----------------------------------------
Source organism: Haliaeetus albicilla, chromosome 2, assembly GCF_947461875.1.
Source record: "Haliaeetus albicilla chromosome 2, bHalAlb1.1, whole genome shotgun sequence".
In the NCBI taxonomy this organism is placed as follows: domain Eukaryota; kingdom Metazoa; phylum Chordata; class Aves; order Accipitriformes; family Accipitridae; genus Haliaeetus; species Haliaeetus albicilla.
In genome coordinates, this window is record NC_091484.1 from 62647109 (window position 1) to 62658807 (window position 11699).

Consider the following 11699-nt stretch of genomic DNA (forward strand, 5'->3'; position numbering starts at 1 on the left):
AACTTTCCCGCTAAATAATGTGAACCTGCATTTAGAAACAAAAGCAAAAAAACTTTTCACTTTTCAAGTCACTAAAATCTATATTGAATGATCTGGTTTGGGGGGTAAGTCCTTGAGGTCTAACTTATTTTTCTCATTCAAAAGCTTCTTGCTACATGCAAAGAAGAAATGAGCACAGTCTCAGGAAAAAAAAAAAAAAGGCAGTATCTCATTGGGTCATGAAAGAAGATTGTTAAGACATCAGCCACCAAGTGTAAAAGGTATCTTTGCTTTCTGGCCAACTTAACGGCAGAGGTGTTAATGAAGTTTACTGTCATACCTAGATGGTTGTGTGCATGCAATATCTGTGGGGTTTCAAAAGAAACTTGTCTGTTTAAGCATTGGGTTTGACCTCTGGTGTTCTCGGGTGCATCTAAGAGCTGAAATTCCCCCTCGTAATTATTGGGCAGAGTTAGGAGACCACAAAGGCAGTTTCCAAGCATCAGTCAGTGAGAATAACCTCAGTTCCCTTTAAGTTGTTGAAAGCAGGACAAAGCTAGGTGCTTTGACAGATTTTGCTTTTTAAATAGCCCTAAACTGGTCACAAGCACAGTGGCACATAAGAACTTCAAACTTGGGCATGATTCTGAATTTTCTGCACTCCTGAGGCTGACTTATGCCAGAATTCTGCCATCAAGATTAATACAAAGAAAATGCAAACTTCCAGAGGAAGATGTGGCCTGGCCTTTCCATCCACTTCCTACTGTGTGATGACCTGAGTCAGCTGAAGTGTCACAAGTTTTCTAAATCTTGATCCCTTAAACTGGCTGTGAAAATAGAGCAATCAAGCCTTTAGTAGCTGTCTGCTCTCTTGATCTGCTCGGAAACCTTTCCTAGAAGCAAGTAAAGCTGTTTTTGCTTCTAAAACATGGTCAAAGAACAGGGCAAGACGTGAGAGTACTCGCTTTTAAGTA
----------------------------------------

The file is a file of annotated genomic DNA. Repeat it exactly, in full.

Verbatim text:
Source organism: Haliaeetus albicilla, chromosome 2, assembly GCF_947461875.1.
Source record: "Haliaeetus albicilla chromosome 2, bHalAlb1.1, whole genome shotgun sequence".
In the NCBI taxonomy this organism is placed as follows: domain Eukaryota; kingdom Metazoa; phylum Chordata; class Aves; order Accipitriformes; family Accipitridae; genus Haliaeetus; species Haliaeetus albicilla.
In genome coordinates, this window is record NC_091484.1 from 62647109 (window position 1) to 62658807 (window position 11699).

Consider the following 11699-nt stretch of genomic DNA (forward strand, 5'->3'; position numbering starts at 1 on the left):
AACTTTCCCGCTAAATAATGTGAACCTGCATTTAGAAACAAAAGCAAAAAAACTTTTCACTTTTCAAGTCACTAAAATCTATATTGAATGATCTGGTTTGGGGGGTAAGTCCTTGAGGTCTAACTTATTTTTCTCATTCAAAAGCTTCTTGCTACATGCAAAGAAGAAATGAGCACAGTCTCAGGAAAAAAAAAAAAAAGGCAGTATCTCATTGGGTCATGAAAGAAGATTGTTAAGACATCAGCCACCAAGTGTAAAAGGTATCTTTGCTTTCTGGCCAACTTAACGGCAGAGGTGTTAATGAAGTTTACTGTCATACCTAGATGGTTGTGTGCATGCAATATCTGTGGGGTTTCAAAAGAAACTTGTCTGTTTAAGCATTGGGTTTGACCTCTGGTGTTCTCGGGTGCATCTAAGAGCTGAAATTCCCCCTCGTAATTATTGGGCAGAGTTAGGAGACCACAAAGGCAGTTTCCAAGCATCAGTCAGTGAGAATAACCTCAGTTCCCTTTAAGTTGTTGAAAGCAGGACAAAGCTAGGTGCTTTGACAGATTTTGCTTTTTAAATAGCCCTAAACTGGTCACAAGCACAGTGGCACATAAGAACTTCAAACTTGGGCATGATTCTGAATTTTCTGCACTCCTGAGGCTGACTTATGCCAGAATTCTGCCATCAAGATTAATACAAAGAAAATGCAAACTTCCAGAGGAAGATGTGGCCTGGCCTTTCCATCCACTTCCTACTGTGTGATGACCTGAGTCAGCTGAAGTGTCACAAGTTTTCTAAATCTTGATCCCTTAAACTGGCTGTGAAAATAGAGCAATCAAGCCTTTAGTAGCTGTCTGCTCTCTTGATCTGCTCGGAAACCTTTCCTAGAAGCAAGTAAAGCTGTTTTTGCTTCTAAAACATGGTCAAAGAACAGGGCAAGACGTGAGAGTACTCGCTTTTAAGTA